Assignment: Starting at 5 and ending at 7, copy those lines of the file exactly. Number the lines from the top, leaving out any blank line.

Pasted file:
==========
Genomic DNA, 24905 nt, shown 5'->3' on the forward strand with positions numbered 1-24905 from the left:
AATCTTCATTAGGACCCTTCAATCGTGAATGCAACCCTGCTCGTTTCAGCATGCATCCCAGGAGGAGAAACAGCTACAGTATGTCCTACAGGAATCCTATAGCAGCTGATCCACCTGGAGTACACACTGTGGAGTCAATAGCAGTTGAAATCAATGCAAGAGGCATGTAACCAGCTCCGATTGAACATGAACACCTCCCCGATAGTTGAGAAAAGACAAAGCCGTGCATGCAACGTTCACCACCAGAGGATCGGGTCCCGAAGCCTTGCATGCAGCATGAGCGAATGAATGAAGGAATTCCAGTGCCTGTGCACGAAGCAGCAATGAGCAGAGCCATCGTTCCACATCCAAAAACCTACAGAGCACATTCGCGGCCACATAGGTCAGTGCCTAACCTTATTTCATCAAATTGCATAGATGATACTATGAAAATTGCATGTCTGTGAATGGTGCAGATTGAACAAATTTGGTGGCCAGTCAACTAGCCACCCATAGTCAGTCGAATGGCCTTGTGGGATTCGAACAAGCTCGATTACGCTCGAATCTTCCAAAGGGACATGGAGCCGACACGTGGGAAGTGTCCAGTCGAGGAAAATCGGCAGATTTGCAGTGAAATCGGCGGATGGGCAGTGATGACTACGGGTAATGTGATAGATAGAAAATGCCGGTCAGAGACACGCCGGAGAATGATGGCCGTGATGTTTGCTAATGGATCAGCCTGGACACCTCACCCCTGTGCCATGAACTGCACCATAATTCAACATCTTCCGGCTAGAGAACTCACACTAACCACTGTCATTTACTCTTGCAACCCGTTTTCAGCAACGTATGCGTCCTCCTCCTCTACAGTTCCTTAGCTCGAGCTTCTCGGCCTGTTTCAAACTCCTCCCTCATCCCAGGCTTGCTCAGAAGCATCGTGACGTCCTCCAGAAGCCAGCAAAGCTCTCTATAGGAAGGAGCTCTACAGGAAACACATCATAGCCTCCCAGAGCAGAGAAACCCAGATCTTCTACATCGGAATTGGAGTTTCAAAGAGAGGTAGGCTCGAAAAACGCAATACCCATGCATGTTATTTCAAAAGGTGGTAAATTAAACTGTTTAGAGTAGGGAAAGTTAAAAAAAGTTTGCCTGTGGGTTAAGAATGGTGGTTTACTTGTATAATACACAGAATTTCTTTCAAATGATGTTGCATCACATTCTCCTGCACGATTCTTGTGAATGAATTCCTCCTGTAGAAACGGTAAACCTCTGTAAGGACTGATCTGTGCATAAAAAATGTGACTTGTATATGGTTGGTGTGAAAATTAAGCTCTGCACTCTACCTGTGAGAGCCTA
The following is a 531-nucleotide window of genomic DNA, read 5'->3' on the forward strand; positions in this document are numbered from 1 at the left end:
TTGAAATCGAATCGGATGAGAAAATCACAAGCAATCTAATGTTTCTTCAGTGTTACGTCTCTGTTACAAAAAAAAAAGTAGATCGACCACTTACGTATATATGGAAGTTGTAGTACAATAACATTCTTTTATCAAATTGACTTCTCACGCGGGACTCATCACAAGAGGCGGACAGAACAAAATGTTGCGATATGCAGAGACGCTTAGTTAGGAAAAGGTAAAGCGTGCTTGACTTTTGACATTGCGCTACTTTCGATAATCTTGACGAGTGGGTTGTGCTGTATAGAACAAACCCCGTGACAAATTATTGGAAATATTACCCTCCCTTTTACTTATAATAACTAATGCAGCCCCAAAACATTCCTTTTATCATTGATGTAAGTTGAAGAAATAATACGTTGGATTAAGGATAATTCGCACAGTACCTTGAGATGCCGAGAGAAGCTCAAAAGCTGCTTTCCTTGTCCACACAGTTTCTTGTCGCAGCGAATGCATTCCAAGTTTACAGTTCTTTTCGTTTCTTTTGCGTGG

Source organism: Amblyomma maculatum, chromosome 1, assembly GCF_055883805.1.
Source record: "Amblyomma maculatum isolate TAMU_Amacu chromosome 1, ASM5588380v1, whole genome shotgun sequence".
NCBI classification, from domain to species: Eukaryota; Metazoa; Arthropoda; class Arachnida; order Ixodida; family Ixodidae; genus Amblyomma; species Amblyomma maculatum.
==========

Source organism: Amblyomma maculatum, chromosome 1, assembly GCF_055883805.1.
Source record: "Amblyomma maculatum isolate TAMU_Amacu chromosome 1, ASM5588380v1, whole genome shotgun sequence".
NCBI classification, from domain to species: Eukaryota; Metazoa; Arthropoda; class Arachnida; order Ixodida; family Ixodidae; genus Amblyomma; species Amblyomma maculatum.